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Spend two hours here. Back by half past four. Meet some others at the Quaiman Peking Duck restaurant, joining in the chaos in the cheap room. Get a table surprisingly quickly. Share a half duck with Ron, it comes with a large bowl of soup, plus a jug of the restaurants beer, 8 Y each.
 Afterwards we go to the train station and Ron gets my ticket using his student card no questions asked. Hard seat to Xian 37 Y. I have heard that some genuine students are having difficulties getting discounts, also news of two tourists being arrested for changing money. The current blackmarket rate is 100/170. Sew the poppers back on my jacket, the boisterous bus and ticket queues were too much for them.

Posted by 1985 trip 13:23 Archived in China Comments (0)

small travelling circus

nearly fined for spitting!!!


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Tuesday 26th March.
Up late.
 Cycle to the Temple of Heaven.
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The Emperor of the day used to visit this splendid (the best I reckon) pagoda on auspicious occasions. The most important occasion was in October to pray for a prosperous year ahead. He was carried here from the Forbidden City a few miles away in his palanquin followed by his entire retinue. A curfew was enforced with everyone indoors and the shutters closed. The route through the various approach pavilions is orientated north south with three gates in each wall. The biggest and the central gate is for the Emperor and his palanquin bearers only. Royal family use the left gate and ministers use the right. Typically there is a flight of stairs to approach the gate, but the Emperor’s route does not have steps but an ornately carved slab of marble up which the bearers walk. One such slab in the Forbidden City weighs 250 tons and was slid through the streets on a path of ice.

DSC0000196.jpgIn the surrounding park a small traveling circus is touting for custom. Put on by one family behind a wall of canvas, there is juggling, a mangey wolf, one nervous monkey and one reluctant monkey, one bendy lady who bends over backwards and puts her head between her knees. It is a continuous show, performed with sullen indifference.

DSC0000180.jpgAfter an unusually vigorous scrum/queue I successfully buy two rice boxes for lunch from a little window. Disposable chopsticks, each box 1 Y. Eat them in the street, Ron gulps his down to fast and coughs and splutters before spitting out the offending rice. Up pops a petty official with a red armband gesticulating and speaking very excitedly. Our complete bafflement at this strange turn of events does not help to calm him down. A policeman comes along with a book of tickets, several bystanders add to the rising confusion. We back off through the crowd and down the nearest subway. Discover later that spitting is an offense with an on the spot fine. But each street corner has a spittoon, sometimes as large as a butlers sink and awash with phlegm.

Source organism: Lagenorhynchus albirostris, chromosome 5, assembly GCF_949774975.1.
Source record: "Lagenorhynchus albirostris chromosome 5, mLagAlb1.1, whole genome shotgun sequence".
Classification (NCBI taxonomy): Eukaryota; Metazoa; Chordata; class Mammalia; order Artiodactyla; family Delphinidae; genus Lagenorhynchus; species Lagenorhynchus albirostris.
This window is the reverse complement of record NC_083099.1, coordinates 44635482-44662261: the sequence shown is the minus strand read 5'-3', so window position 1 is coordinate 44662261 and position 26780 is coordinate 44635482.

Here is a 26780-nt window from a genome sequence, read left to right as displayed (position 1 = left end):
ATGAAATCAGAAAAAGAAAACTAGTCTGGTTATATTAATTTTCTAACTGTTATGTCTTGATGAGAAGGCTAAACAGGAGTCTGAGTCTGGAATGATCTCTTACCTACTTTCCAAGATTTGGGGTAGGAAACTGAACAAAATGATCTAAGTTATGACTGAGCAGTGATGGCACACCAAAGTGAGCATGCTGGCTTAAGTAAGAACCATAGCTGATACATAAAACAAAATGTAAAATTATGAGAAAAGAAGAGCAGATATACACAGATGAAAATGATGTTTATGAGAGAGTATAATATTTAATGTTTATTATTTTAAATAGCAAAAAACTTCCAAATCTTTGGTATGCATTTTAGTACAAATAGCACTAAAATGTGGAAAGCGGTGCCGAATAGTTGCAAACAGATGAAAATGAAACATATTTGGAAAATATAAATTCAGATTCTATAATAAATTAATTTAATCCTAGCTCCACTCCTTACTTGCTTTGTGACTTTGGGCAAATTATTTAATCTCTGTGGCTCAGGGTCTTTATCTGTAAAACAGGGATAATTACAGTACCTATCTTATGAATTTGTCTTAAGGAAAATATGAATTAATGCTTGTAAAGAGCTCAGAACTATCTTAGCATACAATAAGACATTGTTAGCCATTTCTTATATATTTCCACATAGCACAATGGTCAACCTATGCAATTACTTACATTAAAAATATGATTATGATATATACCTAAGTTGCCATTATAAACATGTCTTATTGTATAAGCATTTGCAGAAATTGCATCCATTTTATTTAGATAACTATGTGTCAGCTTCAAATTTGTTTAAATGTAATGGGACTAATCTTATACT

Head off for the international post office in the afternoon. A small place bustling with tatty chinese. Post birthday cards and a few post cards. Buy some aerograms. Have to use a pot of glue for the smaller denomination steps and also to seal the envelopes.
 Meet some people in a restaurant and we retire to one of the Beijing Hotel coffee lounges after. Feel lousy with a cold coming on. Cycle back home. It’s rather chilly.

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Tiannamen square in 1985


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Wednesday 27th March.
on my bike in Tiananmen Square 1985

on my bike in Tiananmen Square 1985


Rise slowly suffering badly. Sunny day again. Visit Mao’s mausoleum in Tiannamen square, but back off at the sight of the half mile long queue of shuffling blue suited chinese. Make do with a photo. Must have cost a lot of money to build. I wonder how many bowls of rice.
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Search in vain for the offenders famous underground restaurant. Beijing has a lot going on underground but I cannot seem to find my way in. Dine on rice and something unidentifiable. Park bike outside Forbidden City and venture in—about 30 Fen.
DSC0000184.jpgA vast walled city, very high walls, painted burnt red. Parks and courtyards and pavilions and houses within. The most important buildings lie on the North South axis. Progressing in a northerly direction you pass along a paved avenue and through several massive stone gates, you reach more and more exclusive quarters until the audience of the Emperor is found in the Temple of Stunning Silence. Grand courtyards and large pavilions, basically they are large halls on massive wooden pillars with a very elaborate roof. The most exclusive courtyards are paved in ornate marble, again the central path is exclusively for the Emperor to pass over, there are never any steps as officially he never walked anywhere. DSC0000186.jpg Towards the back there is a kitsch Chinese garden, overdone grottoes and wiggly rocks. The concubines quarters are not recently restored, and as such are very attractive, the quiet walled alleyways and courtyards perhaps with a solitary pine tree, some bamboo growing in a corner and a functioning well. DSC0000195.jpg The weather worn wood still showing patterns of ancient paint. In one part there is an exhibition of foreign gifts to the nation, from the UK there was a picture plate from Stratford upon Avon!
 The Forbidden City gets 10,000 visitors a day, mostly chinese tourists. I saw one very old lady being escorted through by her son. She tottered on tiny feet. Deborah told me the toes are folded underneath. This city is basically the work of the Ming and Quing dynasties which roughly covers the last 1000 years.
Find a dumpling restaurant (Daioux) and order one portion. However it turns out I ordered one kilogram! I have to send half back. Cost 1Y when money refunded even, 1Y’s worth is rather too much.